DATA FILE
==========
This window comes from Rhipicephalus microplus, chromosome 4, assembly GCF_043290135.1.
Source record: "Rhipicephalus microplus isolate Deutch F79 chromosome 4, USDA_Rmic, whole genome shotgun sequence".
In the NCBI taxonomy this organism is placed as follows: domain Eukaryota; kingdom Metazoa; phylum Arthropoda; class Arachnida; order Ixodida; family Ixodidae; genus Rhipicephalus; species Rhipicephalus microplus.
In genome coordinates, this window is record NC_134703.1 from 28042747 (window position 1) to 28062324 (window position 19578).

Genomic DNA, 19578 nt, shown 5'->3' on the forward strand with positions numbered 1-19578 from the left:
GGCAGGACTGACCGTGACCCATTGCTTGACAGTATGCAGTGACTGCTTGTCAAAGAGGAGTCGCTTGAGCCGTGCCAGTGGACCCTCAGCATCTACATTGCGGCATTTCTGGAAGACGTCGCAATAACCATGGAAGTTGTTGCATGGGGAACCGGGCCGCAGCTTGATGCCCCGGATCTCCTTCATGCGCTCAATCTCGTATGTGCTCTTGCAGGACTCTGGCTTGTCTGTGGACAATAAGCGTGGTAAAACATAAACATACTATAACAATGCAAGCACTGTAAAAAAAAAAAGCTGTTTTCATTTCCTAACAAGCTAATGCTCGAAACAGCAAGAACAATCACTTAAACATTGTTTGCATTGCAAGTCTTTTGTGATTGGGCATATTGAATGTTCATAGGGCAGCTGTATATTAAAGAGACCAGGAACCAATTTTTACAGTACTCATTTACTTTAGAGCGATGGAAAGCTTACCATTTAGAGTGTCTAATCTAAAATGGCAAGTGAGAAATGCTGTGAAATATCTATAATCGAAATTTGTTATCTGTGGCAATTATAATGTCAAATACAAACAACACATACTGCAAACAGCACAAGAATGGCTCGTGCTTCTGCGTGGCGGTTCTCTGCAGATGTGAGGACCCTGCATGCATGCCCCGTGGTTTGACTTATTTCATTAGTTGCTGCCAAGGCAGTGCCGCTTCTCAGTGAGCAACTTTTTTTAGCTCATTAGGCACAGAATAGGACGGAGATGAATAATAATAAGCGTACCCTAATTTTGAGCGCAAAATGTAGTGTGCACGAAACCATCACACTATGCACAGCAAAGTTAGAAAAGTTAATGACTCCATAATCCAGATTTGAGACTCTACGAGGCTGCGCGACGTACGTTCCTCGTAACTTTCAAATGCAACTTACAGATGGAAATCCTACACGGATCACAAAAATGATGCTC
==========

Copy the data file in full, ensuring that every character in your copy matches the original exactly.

This window comes from Rhipicephalus microplus, chromosome 4, assembly GCF_043290135.1.
Source record: "Rhipicephalus microplus isolate Deutch F79 chromosome 4, USDA_Rmic, whole genome shotgun sequence".
In the NCBI taxonomy this organism is placed as follows: domain Eukaryota; kingdom Metazoa; phylum Arthropoda; class Arachnida; order Ixodida; family Ixodidae; genus Rhipicephalus; species Rhipicephalus microplus.
In genome coordinates, this window is record NC_134703.1 from 28042747 (window position 1) to 28062324 (window position 19578).

Genomic DNA, 19578 nt, shown 5'->3' on the forward strand with positions numbered 1-19578 from the left:
GGCAGGACTGACCGTGACCCATTGCTTGACAGTATGCAGTGACTGCTTGTCAAAGAGGAGTCGCTTGAGCCGTGCCAGTGGACCCTCAGCATCTACATTGCGGCATTTCTGGAAGACGTCGCAATAACCATGGAAGTTGTTGCATGGGGAACCGGGCCGCAGCTTGATGCCCCGGATCTCCTTCATGCGCTCAATCTCGTATGTGCTCTTGCAGGACTCTGGCTTGTCTGTGGACAATAAGCGTGGTAAAACATAAACATACTATAACAATGCAAGCACTGTAAAAAAAAAAAGCTGTTTTCATTTCCTAACAAGCTAATGCTCGAAACAGCAAGAACAATCACTTAAACATTGTTTGCATTGCAAGTCTTTTGTGATTGGGCATATTGAATGTTCATAGGGCAGCTGTATATTAAAGAGACCAGGAACCAATTTTTACAGTACTCATTTACTTTAGAGCGATGGAAAGCTTACCATTTAGAGTGTCTAATCTAAAATGGCAAGTGAGAAATGCTGTGAAATATCTATAATCGAAATTTGTTATCTGTGGCAATTATAATGTCAAATACAAACAACACATACTGCAAACAGCACAAGAATGGCTCGTGCTTCTGCGTGGCGGTTCTCTGCAGATGTGAGGACCCTGCATGCATGCCCCGTGGTTTGACTTATTTCATTAGTTGCTGCCAAGGCAGTGCCGCTTCTCAGTGAGCAACTTTTTTTAGCTCATTAGGCACAGAATAGGACGGAGATGAATAATAATAAGCGTACCCTAATTTTGAGCGCAAAATGTAGTGTGCACGAAACCATCACACTATGCACAGCAAAGTTAGAAAAGTTAATGACTCCATAATCCAGATTTGAGACTCTACGAGGCTGCGCGACGTACGTTCCTCGTAACTTTCAAATGCAACTTACAGATGGAAATCCTACACGGATCACAAAAATGATGCTC